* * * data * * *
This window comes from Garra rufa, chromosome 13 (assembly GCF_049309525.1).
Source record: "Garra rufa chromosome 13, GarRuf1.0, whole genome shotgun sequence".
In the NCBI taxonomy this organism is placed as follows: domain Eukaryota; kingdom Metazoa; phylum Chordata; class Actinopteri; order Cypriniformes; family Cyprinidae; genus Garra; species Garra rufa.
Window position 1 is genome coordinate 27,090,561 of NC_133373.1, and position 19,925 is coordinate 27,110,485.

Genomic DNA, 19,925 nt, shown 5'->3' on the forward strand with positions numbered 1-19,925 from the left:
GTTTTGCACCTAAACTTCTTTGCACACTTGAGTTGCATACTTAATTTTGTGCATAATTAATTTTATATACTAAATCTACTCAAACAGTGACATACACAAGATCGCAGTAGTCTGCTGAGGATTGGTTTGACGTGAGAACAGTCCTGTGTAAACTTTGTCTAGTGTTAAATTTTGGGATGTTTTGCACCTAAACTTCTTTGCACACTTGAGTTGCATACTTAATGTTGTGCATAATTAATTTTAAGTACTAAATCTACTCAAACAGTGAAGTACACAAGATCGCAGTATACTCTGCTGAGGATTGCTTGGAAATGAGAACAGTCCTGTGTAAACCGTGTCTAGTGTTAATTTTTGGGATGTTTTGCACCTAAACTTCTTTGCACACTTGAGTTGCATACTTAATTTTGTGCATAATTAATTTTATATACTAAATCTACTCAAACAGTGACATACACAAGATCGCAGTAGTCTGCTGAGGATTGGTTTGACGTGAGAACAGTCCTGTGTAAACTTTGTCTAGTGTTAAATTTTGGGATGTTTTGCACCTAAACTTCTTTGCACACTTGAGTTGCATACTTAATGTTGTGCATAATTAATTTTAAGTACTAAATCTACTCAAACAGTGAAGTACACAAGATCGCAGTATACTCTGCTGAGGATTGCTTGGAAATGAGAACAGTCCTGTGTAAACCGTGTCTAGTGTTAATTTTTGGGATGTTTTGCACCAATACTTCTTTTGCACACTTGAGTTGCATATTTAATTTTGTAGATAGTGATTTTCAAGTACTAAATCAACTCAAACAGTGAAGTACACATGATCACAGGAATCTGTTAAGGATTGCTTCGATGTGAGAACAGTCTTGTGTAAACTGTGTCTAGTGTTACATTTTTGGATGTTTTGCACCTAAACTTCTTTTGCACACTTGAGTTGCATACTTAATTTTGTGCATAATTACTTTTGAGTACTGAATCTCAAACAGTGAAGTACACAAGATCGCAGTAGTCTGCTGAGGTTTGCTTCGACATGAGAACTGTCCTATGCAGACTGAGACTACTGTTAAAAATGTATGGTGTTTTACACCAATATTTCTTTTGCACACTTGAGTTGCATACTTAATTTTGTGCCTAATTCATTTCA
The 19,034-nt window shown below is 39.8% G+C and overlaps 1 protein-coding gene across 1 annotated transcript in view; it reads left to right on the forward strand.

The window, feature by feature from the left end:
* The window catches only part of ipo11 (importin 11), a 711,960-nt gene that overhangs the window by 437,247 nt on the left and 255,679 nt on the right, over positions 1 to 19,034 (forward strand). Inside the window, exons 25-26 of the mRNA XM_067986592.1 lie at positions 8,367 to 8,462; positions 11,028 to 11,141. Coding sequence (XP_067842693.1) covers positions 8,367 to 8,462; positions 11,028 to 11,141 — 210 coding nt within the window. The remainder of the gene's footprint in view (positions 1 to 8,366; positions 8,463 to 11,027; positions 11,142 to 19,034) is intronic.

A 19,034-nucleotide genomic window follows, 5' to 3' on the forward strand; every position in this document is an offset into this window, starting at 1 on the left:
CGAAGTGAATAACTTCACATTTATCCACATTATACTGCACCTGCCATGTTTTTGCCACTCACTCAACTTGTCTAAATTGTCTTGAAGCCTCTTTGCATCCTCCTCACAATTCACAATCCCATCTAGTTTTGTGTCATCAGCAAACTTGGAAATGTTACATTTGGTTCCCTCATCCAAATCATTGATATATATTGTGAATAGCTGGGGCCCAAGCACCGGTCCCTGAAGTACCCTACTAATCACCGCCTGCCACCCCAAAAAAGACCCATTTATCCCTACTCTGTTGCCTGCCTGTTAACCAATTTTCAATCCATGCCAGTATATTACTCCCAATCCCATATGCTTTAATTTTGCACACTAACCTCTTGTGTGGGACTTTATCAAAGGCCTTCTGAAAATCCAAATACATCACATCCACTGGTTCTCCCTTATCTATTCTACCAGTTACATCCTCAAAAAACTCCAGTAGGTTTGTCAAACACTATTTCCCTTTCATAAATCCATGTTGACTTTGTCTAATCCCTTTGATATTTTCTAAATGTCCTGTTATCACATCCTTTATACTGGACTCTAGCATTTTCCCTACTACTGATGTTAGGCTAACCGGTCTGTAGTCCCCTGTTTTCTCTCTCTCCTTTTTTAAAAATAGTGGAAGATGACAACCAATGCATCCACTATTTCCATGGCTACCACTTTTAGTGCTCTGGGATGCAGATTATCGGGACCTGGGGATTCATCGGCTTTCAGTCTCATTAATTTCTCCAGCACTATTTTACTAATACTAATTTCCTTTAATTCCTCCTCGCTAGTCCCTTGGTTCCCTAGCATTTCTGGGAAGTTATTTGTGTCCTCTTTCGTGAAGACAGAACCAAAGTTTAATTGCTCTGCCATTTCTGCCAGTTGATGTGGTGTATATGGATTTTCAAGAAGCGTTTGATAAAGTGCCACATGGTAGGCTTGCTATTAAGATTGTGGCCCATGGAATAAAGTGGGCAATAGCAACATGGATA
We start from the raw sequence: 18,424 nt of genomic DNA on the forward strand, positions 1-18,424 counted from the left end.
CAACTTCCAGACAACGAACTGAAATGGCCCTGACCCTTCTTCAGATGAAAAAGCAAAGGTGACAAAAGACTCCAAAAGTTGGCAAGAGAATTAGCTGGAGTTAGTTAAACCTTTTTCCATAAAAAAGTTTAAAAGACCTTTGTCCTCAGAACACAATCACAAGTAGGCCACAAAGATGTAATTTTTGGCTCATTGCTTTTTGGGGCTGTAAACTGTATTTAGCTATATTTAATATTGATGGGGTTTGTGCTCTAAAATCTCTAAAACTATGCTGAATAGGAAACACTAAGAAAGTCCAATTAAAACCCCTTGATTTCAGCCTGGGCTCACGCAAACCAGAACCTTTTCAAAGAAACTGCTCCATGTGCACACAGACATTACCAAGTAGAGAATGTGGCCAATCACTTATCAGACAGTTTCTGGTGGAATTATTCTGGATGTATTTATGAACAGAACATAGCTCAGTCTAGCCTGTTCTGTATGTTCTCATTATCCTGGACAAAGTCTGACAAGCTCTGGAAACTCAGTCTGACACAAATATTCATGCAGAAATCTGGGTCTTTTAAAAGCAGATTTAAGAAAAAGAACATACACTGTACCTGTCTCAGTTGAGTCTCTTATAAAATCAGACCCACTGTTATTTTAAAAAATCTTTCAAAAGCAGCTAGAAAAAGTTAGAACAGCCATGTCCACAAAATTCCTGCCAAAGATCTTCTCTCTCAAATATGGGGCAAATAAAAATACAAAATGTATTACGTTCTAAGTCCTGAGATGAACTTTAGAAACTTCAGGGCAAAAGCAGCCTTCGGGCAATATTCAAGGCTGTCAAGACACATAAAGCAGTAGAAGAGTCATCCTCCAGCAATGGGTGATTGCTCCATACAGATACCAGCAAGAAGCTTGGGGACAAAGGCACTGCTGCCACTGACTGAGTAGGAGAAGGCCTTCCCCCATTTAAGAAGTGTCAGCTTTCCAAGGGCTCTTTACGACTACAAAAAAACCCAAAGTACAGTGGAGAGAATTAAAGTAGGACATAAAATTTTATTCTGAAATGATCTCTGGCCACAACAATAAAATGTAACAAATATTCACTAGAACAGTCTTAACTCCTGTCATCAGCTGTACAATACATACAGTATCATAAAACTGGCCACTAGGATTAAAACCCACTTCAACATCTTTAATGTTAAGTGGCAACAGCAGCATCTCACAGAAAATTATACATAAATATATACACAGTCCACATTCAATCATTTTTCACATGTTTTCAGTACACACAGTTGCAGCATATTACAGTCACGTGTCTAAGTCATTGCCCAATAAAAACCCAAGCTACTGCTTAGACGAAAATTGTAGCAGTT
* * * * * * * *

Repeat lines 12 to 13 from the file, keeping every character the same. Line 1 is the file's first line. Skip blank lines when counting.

We start from the raw sequence: 18,424 nt of genomic DNA on the forward strand, positions 1-18,424 counted from the left end.
CAACTTCCAGACAACGAACTGAAATGGCCCTGACCCTTCTTCAGATGAAAAAGCAAAGGTGACAAAAGACTCCAAAAGTTGGCAAGAGAATTAGCTGGAGTTAGTTAAACCTTTTTCCATAAAAAAGTTTAAAAGACCTTTGTCCTCAGAACACAATCACAAGTAGGCCACAAAGATGTAATTTTTGGCTCATTGCTTTTTGGGGCTGTAAACTGTATTTAGCTATATTTAATATTGATGGGGTTTGTGCTCTAAAATCTCTAAAACTATGCTGAATAGGAAACACTAAGAAAGTCCAATTAAAACCCCTTGATTTCAGCCTGGGCTCACGCAAACCAGAACCTTTTCAAAGAAACTGCTCCATGTGCACACAGACATTACCAAGTAGAGAATGTGGCCAATCACTTATCAGACAGTTTCTGGTGGAATTATTCTGGATGTATTTATGAACAGAACATAGCTCAGTCTAGCCTGTTCTGTATGTTCTCATTATCCTGGACAAAGTCTGACAAGCTCTGGAAACTCAGTCTGACACAAATATTCATGCAGAAATCTGGGTCTTTTAAAAGCAGATTTAAGAAAAAGAACATACACTGTACCTGTCTCAGTTGAGTCTCTTATAAAATCAGACCCACTGTTATTTTAAAAAATCTTTCAAAAGCAGCTAGAAAAAGTTAGAACAGCCATGTCCACAAAATTCCTGCCAAAGATCTTCTCTCTCAAATATGGGGCAAATAAAAATACAAAATGTATTACGTTCTAAGTCCTGAGATGAACTTTAGAAACTTCAGGGCAAAAGCAGCCTTCGGGCAATATTCAAGGCTGTCAAGACACATAAAGCAGTAGAAGAGTCATCCTCCAGCAATGGGTGATTGCTCCATACAGATACCAGCAAGAAGCTTGGGGACAAAGGCACTGCTGCCACTGACTGAGTAGGAGAAGGCCTTCCCCCATTTAAGAAGTGTCAGCTTTCCAAGGGCTCTTTACGACTACAAAAAAACCCAAAGTACAGTGGAGAGAATTAAAGTAGGACATAAAATTTTATTCTGAAATGATCTCTGGCCACAACAATAAAATGTAACAAATATTCACTAGAACAGTCTTAACTCCTGTCATCAGCTGTACAATACATACAGTATCATAAAACTGGCCACTAGGATTAAAACCCACTTCAACATCTTTAATGTTAAGTGGCAACAGCAGCATCTCACAGAAAATTATACATAAATATATACACAGTCCACATTCAATCATTTTTCACATGTTTTCAGTACACACAGTTGCAGCATATTACAGTCACGTGTCTAAGTCATTGCCCAATAAAAACCCAAGCTACTGCTTAGACGAAAATTGTAGCAGTT